• I agree with you both, and i’ve been really trying (soooo hard) to go raw, but they don’t like a single thing! Now they are eating Acana. In Chile we don’t have a Lot of choices for premium wet food, and they eat almost nothing of it anyway) so, i try to mix the dry food with water, but they only drink the soup. I made them a pâté the same way, they didn’t eat. I’ve tried with chicken, horse, cow, nothing. Not even cooked, not even fried, not with butter on it, nothing.
        So, any tips you want to share, please?. They are 2 neuterd males, 4 years old, both being treated for hyperthiyroidism and CKD (stage 1 and 2 the other one).
        Thank you so much in advance.

  5. Hi not sure what else i can feed my cat besides dry food as he cant eat most wet food and only a little of the ones he can what else can i cook/get for him

  6. How much should I be feeding my 2 year old 17 pound cat I have him on the science diet light he was eating out of a aromatic feeder but was cheating it and getting more then he should any help on how much to feed him a day to get him to slim down thanks much

  7. Hi! Love your site 🙂 I recently adopted a 1 year old male dsh from a local shelter. At the moment, we’re battling a lingering viral uri with conjunctivitis (he’s on erythromycin eye ointment, just started Famciclovir Saturday and was stopped being given amoxi/clav liquid 1.2ML – all of these 2x day; I’m also giving him 250mg l-lysine in am and pm meals). Gibson had a broken femur which was surgically repaired. Ended up in the shelter where we met and I fell in love with him. Basic, normal black cat, has to be some siamese somewhere in his lineage. The long body, arms, legs, neck. When he eats he “poofs” out on his sides for a couple hours. Luckily he didn’t inherit the siamese talking. Very sweet cat and I’m letting him dictate when he’s hungry – he gets fed. Normally he eats 1 3 ounce can Fancy Feast pate (I know, but so far it’s the only wet food that agrees with his system). That’s split between breakfast and dinner. I do add about 1/4 tsp. of digestive enzymes/probiotics to his dinner wet food. He also gets dry, but he’s getting dr esley’s cleanprotein chicken dry. It is absolutely grain free, rice, pea, potato, etc. free. I put down 2 measuring spoon tablespoons of that, 1 during the day and 1 at bedtime. He does not, will not, eat treats. Water is always available and I give him purified water. He has shown zero interest in any people food so far. He was being fed Meow Mix dry and I believe Friskies pate wet at the shelter. Have no issue with the Friskies pate, to be honest. The Meow Mix? nope, not happening.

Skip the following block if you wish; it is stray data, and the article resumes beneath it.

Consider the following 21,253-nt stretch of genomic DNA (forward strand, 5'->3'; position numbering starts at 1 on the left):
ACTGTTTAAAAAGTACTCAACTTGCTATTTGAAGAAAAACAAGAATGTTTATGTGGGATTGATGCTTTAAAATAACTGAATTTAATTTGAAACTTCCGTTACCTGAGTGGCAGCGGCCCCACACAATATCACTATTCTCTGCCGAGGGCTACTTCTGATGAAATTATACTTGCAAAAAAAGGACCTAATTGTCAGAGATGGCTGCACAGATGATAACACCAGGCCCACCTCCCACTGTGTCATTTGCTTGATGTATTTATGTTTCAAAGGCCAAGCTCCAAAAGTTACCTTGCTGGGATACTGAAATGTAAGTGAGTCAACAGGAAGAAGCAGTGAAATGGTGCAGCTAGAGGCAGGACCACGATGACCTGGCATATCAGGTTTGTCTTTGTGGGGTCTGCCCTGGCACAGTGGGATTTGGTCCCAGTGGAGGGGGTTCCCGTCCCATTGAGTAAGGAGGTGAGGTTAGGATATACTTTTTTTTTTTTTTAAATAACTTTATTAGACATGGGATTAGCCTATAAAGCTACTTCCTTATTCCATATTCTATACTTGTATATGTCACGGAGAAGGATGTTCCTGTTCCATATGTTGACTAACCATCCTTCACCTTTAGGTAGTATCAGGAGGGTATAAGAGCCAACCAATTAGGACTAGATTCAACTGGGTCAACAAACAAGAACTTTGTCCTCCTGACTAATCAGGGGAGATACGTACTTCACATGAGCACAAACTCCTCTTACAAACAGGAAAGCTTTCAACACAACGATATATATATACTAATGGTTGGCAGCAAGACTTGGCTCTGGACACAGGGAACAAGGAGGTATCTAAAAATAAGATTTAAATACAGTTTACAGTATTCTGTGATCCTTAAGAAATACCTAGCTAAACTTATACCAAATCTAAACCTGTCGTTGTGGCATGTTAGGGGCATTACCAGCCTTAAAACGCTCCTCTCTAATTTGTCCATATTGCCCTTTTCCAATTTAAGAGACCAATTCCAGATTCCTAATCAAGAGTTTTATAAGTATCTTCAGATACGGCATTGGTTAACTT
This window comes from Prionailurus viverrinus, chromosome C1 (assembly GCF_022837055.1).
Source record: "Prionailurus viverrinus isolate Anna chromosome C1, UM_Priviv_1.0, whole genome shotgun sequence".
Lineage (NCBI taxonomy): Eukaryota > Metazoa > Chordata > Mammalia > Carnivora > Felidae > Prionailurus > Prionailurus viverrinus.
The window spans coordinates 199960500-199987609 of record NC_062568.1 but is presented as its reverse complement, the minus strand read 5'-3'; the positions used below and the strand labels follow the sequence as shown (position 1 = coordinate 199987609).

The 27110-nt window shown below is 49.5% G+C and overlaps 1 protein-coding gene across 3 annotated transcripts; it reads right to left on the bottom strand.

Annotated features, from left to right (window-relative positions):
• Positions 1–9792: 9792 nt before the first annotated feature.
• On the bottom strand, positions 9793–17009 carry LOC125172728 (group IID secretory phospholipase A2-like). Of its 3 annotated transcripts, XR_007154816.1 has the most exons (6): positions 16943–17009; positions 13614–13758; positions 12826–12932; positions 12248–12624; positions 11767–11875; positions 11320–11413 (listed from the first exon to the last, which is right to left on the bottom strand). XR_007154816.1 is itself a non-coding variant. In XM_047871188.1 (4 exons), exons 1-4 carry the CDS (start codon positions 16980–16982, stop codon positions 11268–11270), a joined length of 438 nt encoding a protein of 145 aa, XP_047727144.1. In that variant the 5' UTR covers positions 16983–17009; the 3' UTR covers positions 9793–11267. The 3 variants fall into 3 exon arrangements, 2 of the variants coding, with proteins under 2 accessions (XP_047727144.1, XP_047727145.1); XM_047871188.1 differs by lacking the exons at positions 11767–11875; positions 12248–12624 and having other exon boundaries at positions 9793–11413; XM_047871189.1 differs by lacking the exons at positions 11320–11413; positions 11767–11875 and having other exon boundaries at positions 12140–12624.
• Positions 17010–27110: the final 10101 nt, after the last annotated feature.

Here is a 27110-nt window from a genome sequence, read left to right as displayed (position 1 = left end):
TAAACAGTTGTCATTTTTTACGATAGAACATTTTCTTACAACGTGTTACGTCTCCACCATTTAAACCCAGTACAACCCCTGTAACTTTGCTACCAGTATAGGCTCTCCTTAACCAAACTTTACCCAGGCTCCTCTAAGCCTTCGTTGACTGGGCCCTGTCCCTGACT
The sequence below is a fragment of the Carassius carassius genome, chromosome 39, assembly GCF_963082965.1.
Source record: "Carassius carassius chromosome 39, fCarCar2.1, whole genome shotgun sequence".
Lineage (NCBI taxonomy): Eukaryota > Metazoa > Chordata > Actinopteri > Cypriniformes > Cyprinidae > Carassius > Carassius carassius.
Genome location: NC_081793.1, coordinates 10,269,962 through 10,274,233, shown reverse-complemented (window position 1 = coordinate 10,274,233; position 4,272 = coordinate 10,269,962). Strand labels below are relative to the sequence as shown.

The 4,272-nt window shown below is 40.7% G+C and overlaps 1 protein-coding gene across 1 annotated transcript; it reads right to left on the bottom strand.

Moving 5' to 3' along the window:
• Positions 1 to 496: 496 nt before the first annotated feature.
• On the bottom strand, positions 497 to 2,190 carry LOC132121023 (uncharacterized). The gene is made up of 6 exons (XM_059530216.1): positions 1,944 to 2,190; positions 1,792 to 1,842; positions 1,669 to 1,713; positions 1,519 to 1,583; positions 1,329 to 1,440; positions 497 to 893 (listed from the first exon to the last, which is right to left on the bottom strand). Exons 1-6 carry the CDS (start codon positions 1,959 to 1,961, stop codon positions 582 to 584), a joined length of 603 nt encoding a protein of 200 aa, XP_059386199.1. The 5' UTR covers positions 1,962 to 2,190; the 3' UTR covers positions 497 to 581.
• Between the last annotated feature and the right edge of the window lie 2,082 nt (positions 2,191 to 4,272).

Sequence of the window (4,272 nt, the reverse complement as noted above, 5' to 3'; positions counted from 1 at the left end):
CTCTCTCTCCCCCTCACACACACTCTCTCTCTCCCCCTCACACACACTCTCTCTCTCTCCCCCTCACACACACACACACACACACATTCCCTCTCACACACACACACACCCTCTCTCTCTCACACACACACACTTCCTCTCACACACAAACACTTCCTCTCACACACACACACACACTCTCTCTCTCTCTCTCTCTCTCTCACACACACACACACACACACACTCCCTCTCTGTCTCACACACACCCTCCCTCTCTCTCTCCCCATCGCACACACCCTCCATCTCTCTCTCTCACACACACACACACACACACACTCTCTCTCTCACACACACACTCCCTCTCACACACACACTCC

Gibson weighs between 8.5 and 9 pounds. I’d like to keep him at around that weight for overall health and to not put pressure on the hip or that leg that was broken because it’s healed, but it didn’t heal “straight”, he walks flat-footed on that back leg. He’s not super active, especially for his age, but I’m sure at least part of that is because he still doesn’t feel well. He can run on his ‘gimpy’ leg, walking he almost limps. Go figure! His blood work came back pretty clear, but there’s a note that he could be at risk for pancreatitis (the siamese in him?)

    The big question for me is am I feeding him enough. While I don’t want him overweight, I don’t want him under-nourished. Not sure if his appetite will pick up once he doesn’t have runny eyes and nose, sneezing, etc. If it does, would 1.5 3ounce cans of Fancy Feast pate, along with 2 TBL or even 1/4 cup of the dr esley’s dry be a) sufficient; and b) keep him at a good weight. I get flummoxed by grams and all that. Just want a happy, healthy kitty. My vet is great, but he’s not nearly as picky on food as I am, he thinks I’m slightly mental for buying the dr esley’s dry because it is pricey. But Gibson eats so little, there’s usually leftovers in the morning. I’m figuring because it’s so high in protein, it’s more filling. I note that dry has 544 kcal/cup and Fancy Feast classic pate runs in the 89 to 95 cal per can range.

    Sorry for the novel!! Thanks 🙂